Daily Life / Teaching Language in the Yucatan

Teaching Language in the Yucatan

Teaching Language in the Yucatan

13 December 2015 Daily Life 0

Fresh-Faced in London

As I stood on a carriage on the London tube, I thought "Here I am, no seat again, armpit in face, on the long commute to work". I figured there had to be something better out there. I was a fresh-faced arts graduate, optimistic about London life, yet finding I was constantly strapped for cash and forever waiting in line. I went onto a website appropriately named ‘Escape the City’ and found a job posting for a ‘Communications Officer’ at a nonprofit language school in a small town in the Yucatan Peninsula of Mexico. A quick Google search revealed that this location was filled with amazing ancient ruins, beaches, cenotes and lagoons. Reading more about the job, I instantly fell in love with Na’atik’s story: a woman from outside Washington, D.C., falls in love in a small Maya town named Felipe Carrillo Puerto and sets up a school which celebrates Spanish, Maya and English through affordable classes and scholarships for locals.

One Way Ticket

I applied for the job and set up a Skype interview with Catherine, the founder. I left work at seven in the evening and headed to a nearby café. It was March in England, still crisp and cold, but beginning to demonstrate the early signs of spring. Once we connected on Skype, I instantly felt great warmth towards Catherine. We immediately laughed and joked and her passion for the project was infectious. We decided to speak once more after that, but things looked fairly positive. Over the next few weeks, I spoke with her current staff and Catherine a few more times. Before long, she had offered me the job. I called my partner, Pete, and told him the good news, “We are moving to Mexico!” We downloaded some Spanish audiotapes and held a ‘boot-fair’ to get rid of as much of our stuff as possible. We hosted a farewell party and purchased a one-way ticket.

My Job At the School

Once I arrived, I was rapidly absorbed into the team. Our school has two main groups: the local students who learn English and our study abroad program which invites visitors from all over the world to have immersive Spanish or Maya classes and live with a welcoming host family. My job was to fundraise for the first part and manage the second part. I soon learned that everything in the school is connected: the study abroad students’ fees help subsidize the costs for local students, the local students are often members of families that host our study abroad.

And I love my new job, which is diverse and never boring. One day I’m taking a student on a walking tour, the next I’m handing out flyers in a local (40 per class) primary school and singing English songs. At the moment, we are grant writing to obtain funds for an exchange program with students from the United States. Tomorrow I will finish editing videos for our crowdfunder, where we will raise money in order to keep costs down for the local students.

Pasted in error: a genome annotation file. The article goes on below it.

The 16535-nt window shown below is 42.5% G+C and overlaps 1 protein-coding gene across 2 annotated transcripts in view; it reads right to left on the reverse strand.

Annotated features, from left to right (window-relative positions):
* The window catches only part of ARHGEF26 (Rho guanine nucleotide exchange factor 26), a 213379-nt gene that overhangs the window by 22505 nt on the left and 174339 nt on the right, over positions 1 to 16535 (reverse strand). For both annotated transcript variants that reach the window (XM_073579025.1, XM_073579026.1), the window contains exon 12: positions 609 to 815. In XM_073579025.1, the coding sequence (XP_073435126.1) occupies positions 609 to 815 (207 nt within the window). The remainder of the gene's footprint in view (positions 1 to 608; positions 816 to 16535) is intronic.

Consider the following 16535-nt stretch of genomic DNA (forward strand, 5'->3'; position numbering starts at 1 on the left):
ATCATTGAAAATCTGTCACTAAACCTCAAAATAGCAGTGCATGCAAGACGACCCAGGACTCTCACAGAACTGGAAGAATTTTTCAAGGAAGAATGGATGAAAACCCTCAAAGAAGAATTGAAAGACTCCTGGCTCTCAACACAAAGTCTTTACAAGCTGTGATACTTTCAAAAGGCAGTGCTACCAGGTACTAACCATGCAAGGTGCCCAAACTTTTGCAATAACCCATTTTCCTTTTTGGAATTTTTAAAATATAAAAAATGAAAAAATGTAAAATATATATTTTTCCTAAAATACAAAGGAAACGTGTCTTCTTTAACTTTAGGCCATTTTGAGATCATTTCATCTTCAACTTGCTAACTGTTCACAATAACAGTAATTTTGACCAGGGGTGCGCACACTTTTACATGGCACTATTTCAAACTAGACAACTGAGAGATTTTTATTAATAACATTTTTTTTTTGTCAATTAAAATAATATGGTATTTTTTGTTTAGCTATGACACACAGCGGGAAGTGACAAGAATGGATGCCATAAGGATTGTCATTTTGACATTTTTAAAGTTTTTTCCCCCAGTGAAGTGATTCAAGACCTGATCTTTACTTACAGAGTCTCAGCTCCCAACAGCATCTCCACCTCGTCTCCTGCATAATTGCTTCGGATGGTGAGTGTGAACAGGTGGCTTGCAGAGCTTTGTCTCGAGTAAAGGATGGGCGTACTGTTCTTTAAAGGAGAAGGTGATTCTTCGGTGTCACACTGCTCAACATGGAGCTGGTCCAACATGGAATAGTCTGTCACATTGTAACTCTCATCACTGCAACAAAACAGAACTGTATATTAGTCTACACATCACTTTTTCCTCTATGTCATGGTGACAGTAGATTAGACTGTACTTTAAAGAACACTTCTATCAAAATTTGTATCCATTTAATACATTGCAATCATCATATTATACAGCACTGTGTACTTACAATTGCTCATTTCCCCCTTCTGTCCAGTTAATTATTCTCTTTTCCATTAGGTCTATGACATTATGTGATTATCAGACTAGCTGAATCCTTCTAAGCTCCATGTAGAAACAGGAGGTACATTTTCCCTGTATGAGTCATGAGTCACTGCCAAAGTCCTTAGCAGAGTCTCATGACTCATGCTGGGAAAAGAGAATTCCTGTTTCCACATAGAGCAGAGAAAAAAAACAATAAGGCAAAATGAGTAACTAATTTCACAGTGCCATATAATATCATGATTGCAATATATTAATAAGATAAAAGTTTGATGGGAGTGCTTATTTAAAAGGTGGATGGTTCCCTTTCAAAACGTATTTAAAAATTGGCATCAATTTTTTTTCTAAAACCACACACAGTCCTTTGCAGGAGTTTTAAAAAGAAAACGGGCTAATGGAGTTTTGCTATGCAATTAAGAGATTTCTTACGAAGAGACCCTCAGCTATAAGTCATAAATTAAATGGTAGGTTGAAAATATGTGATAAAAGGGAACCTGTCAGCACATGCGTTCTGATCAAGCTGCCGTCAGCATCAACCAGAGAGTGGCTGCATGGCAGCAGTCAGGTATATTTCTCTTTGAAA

Part of the Community

This school is a beacon in the community. It is a place where locals can read books. Here at Na'atik, they have teachers who will pay real attention to their education. Though Na’atik is fairly new, many of our scholarship students have become the first in their family to go to a university (many to study languages). It is a place where international visitors can experience the ‘real’ Mexico, away from the tourist areas of the Riviera Maya. You can see the poverty here, but more starkly, you can also see the amazing kindness of the people, the history of the area and you can get to know the families. In five years, Catherine and I hope the school will have a second floor library and a study space for our study abroad students, regular summer exchange programs and more local students choosing to continue with their education.

No Armpits

I really love this town. Locals describe it as tranquilo and I think this is apt. Every day when I wake up and cycle to work, I see the children excitedly filing into class, or I am able to take time to chat to a student about their ambition to work in the film business. Each day, I am filled with the sense that I am exactly in the right place, not an armpit in sight.

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Poppy Damon traveled from London to Yucatan to work at Na'atik. She hopes you enjoy her story and that you will consider a donation to Na'atik. To donate to Na'atik's crowdfunder, check out their Start Some Good page here. Na'atik aim to raise $1,500 to go towards keeping costs affordable for local students. This fundraiser runs until December 31st. Na’atik is a 501c3 nonprofit so donations are tax deductible.

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